State transportation planners want your ideas on how to move freight, including oil-by-rail, more effectively through California while keeping communities safe. A series of public workshops begins Tuesday.
A lot more crude oil imported into California from an oil boom in North Dakota will be arriving by trains. That worries Devora Ancel of the Sierra Club.
“Because it’s very volatile it can explode," says Ancel "and we’ve seen that in a number of railcar accidents, explosions that have devastated communities across our country.”
Bruce Deterra is with Caltrans: “So the movement of oil by train is of course a big issue that’s getting a lot of attention right now.”
Caltrans is developing what’s called the California Freight Mobility Plan and is asking for public ideas. Deterra points out that most rail regulation is up to the federal government which is currently working on new safety rules.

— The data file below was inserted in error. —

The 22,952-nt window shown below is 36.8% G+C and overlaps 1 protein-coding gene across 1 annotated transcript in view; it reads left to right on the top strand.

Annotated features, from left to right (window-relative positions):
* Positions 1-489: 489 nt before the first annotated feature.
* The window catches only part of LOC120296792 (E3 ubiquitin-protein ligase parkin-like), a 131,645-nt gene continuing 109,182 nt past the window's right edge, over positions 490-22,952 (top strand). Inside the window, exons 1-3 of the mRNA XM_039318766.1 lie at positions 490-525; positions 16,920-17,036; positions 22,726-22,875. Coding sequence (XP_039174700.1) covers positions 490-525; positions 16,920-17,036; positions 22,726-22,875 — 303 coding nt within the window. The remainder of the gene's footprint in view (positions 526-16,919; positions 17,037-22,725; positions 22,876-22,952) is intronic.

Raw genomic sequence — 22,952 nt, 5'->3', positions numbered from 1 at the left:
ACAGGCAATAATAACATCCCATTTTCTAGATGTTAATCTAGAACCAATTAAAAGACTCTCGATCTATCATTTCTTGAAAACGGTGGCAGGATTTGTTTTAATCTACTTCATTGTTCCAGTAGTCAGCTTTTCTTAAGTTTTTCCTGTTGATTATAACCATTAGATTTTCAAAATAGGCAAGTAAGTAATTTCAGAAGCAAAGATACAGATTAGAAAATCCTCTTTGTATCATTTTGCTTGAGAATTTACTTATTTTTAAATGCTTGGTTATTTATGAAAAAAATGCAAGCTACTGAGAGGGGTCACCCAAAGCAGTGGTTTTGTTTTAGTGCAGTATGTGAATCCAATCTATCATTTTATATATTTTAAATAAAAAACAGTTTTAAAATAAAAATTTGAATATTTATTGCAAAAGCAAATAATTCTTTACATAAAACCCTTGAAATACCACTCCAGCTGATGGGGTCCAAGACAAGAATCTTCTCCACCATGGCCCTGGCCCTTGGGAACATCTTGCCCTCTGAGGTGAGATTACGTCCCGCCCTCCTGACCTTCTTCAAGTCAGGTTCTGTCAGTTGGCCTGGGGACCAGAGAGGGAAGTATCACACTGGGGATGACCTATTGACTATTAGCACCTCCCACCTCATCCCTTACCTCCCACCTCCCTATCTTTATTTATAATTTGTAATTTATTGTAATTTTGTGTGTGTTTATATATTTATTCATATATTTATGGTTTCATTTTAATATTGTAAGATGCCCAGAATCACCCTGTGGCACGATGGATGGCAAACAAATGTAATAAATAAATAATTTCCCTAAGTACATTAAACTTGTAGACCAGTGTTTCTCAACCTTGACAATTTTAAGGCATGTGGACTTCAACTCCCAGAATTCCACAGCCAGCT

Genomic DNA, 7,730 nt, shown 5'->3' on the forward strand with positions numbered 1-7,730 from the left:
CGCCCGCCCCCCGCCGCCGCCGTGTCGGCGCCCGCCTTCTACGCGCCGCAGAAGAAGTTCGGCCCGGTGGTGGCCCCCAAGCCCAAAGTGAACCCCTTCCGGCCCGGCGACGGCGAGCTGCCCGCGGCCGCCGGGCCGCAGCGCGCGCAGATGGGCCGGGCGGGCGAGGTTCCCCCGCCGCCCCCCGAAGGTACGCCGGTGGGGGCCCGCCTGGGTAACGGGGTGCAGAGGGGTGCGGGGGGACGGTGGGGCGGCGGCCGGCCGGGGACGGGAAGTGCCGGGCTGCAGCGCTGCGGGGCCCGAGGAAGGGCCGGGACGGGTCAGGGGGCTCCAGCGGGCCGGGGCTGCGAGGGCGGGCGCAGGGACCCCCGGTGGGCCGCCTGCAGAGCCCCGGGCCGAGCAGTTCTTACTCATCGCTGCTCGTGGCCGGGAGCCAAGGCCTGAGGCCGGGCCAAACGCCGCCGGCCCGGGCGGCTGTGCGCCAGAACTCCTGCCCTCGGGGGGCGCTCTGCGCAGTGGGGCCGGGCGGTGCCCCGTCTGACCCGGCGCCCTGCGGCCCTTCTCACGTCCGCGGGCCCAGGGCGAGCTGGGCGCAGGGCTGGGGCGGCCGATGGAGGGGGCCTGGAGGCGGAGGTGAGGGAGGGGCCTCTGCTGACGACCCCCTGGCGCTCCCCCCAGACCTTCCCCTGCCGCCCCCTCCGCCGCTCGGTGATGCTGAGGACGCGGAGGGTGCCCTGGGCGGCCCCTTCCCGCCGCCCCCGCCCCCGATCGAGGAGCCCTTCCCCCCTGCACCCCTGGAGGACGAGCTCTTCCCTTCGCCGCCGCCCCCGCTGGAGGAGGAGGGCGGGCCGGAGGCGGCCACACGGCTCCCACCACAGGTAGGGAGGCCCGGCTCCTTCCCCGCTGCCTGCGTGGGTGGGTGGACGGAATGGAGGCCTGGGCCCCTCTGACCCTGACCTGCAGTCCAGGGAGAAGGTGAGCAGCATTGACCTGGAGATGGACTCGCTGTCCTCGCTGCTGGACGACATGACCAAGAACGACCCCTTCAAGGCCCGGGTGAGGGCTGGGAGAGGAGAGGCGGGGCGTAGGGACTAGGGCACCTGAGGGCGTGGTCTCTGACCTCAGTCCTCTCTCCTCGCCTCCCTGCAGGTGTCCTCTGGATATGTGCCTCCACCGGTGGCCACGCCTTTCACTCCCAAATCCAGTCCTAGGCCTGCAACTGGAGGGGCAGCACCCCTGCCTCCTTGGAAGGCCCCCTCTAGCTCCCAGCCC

“So we’re really going to be more of a…representing the outcome of that rather than being in a leadership issue on the oil trains.”
Deterra says Caltrans’ goal with the Freight Mobility Plan is to keep the freight industry, including trucking, air cargo and seaports, competitive economically while reducing traffic congestion and pollution. He says trucking is a major part of the plan.
“Roadways such as Highway 99, Interstate 5, Interstate 580; they’re very busy with trucks. And so we’re looking for opportunities to make improvements that would help facilitate better truck access to reduce conflicts where we can.”
Deterra says that might include “truck specific” lanes.
Caltrans will hold eight public workshops through the end of July. The first meeting is in Sacramento on Tuesday, June from 4-7 p.m. at the California State Railroad Museum. A final plan is due by late October.
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